Adversaries may abuse task scheduling functionality to facilitate initial or recurring execution of malicious code. Utilities exist within all major operating systems to schedule programs or scripts to be executed at a specified date and time. A task can also be scheduled on a remote system, provided the proper authentication is met (ex: RPC and file and printer sharing in Windows environments). Scheduling a task on a remote system typically requires being a member of an admin or otherwise privileged group on the remote system.
Adversaries may use task scheduling to execute programs at system startup or on a scheduled basis for persistence. These mechanisms can also be abused to run a process under the context of a specified account (such as one with elevated permissions/privileges).
Toolkits like the PowerSploit framework contain PowerUp modules that can be used to explore systems for permission weaknesses in scheduled tasks that could be used to escalate privileges. 
|M1028||Operating System Configuration||
Configure settings for scheduled tasks to force tasks to run under the context of the authenticated account instead of allowing them to run as SYSTEM. The associated Registry key is located at
|M1026||Privileged Account Management||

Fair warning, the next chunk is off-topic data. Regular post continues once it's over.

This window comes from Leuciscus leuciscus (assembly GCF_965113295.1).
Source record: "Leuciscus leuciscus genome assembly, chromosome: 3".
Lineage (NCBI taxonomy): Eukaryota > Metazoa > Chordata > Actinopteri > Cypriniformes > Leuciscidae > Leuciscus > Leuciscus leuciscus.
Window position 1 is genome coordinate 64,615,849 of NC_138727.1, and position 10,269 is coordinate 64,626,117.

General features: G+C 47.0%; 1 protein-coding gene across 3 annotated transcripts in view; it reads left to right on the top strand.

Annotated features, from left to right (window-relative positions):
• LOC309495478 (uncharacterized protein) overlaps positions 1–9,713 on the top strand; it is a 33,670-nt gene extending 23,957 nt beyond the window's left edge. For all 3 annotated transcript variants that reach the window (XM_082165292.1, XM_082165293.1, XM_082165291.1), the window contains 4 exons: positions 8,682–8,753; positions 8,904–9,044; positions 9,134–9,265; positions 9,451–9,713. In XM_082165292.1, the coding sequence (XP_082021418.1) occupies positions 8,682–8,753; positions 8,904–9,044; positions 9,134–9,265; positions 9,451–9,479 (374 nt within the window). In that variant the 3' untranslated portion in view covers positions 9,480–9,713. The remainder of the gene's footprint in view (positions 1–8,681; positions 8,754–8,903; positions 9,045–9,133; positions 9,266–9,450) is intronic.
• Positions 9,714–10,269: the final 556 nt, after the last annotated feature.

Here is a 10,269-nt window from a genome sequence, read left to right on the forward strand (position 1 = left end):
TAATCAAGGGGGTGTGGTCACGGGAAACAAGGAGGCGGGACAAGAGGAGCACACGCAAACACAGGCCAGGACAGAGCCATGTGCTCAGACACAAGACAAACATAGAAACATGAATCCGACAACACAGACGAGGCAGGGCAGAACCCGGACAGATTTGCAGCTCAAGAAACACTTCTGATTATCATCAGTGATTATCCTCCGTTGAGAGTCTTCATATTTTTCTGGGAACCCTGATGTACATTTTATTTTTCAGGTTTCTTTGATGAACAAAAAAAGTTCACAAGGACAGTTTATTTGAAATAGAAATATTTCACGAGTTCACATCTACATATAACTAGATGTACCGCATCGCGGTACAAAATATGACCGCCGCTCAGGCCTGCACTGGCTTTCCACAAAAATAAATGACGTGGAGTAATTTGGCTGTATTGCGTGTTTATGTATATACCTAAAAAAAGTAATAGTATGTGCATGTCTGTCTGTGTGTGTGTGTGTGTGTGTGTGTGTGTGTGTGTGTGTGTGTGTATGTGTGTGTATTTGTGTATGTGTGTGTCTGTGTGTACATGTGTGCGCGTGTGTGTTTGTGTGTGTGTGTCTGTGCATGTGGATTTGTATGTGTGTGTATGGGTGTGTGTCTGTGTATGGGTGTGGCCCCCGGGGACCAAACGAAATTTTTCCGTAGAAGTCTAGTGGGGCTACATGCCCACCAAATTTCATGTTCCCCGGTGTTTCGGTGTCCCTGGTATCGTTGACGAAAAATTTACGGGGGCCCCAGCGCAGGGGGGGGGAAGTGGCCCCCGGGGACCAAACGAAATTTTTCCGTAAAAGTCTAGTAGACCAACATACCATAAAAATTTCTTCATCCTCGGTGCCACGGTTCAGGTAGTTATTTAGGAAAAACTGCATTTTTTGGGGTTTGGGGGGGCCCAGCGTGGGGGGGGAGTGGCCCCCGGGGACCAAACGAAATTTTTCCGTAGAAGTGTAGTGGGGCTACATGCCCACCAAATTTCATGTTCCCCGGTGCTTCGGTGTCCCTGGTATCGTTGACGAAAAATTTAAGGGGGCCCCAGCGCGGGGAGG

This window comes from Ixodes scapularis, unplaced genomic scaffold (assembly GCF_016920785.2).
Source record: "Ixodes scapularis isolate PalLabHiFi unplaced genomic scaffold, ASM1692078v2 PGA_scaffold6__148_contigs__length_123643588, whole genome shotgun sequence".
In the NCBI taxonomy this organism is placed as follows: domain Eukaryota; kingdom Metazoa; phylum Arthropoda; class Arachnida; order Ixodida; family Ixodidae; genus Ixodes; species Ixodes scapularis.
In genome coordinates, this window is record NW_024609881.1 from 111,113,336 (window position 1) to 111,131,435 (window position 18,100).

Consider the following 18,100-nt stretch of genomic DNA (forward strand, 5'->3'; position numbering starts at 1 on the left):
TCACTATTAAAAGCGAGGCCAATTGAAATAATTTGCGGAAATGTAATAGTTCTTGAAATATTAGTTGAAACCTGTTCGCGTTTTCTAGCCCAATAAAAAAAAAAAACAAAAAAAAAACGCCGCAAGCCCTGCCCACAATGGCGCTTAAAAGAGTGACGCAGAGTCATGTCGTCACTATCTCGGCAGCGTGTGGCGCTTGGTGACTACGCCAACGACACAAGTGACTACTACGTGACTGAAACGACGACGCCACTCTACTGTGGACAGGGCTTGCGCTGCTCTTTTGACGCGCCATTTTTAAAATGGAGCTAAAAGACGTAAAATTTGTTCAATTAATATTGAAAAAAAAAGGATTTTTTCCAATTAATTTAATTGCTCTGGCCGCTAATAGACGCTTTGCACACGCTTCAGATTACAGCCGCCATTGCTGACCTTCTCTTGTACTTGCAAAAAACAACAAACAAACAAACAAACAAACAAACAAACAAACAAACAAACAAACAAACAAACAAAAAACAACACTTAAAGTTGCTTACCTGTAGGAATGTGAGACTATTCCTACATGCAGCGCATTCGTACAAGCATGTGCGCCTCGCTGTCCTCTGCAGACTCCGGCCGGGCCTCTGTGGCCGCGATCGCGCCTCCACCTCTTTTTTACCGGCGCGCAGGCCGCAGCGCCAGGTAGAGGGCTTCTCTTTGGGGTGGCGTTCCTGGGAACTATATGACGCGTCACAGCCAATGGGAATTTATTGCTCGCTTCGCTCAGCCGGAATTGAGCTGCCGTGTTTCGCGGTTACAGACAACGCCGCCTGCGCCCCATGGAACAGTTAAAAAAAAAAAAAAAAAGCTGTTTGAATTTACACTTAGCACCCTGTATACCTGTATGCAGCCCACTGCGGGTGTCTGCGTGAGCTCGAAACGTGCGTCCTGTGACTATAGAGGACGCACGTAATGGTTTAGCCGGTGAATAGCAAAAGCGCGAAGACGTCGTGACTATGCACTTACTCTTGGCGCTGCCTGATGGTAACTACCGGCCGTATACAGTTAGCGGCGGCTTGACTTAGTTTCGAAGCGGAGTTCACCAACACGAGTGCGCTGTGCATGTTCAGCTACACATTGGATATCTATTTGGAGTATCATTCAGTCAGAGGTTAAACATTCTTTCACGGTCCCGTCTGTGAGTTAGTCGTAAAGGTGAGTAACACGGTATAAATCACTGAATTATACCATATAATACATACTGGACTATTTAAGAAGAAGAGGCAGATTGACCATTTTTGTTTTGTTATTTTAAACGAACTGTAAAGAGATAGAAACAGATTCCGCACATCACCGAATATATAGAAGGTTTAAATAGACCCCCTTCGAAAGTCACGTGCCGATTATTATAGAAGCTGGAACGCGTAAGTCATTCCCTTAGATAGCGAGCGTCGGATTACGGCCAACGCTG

Configure the Increase Scheduling Priority option to only allow the Administrators group the rights to schedule a priority process. This can be can be configured through GPO: Computer Configuration > [Policies] > Windows Settings > Security Settings > Local Policies > User Rights Assignment: Increase scheduling priority. 
|M1018||User Account Management||
Limit privileges of user accounts and remediate Privilege Escalation vectors so only authorized administrators can create scheduled tasks on remote systems.
|ID||Data Source||Data Component|
|DS0003||Scheduled Job||Scheduled Job Creation|
Monitor scheduled task creation from common utilities using command-line invocation. Legitimate scheduled tasks may be created during installation of new software or through system administration functions. Look for changes to tasks that do not correlate with known software, patch cycles, etc.
Suspicious program execution through scheduled tasks may show up as outlier processes that have not been seen before when compared against historical data. Data and events should not be viewed in isolation, but as part of a chain of behavior that could lead to other activities, such as network connections made for Command and Control, learning details about the environment through Discovery, and Lateral Movement.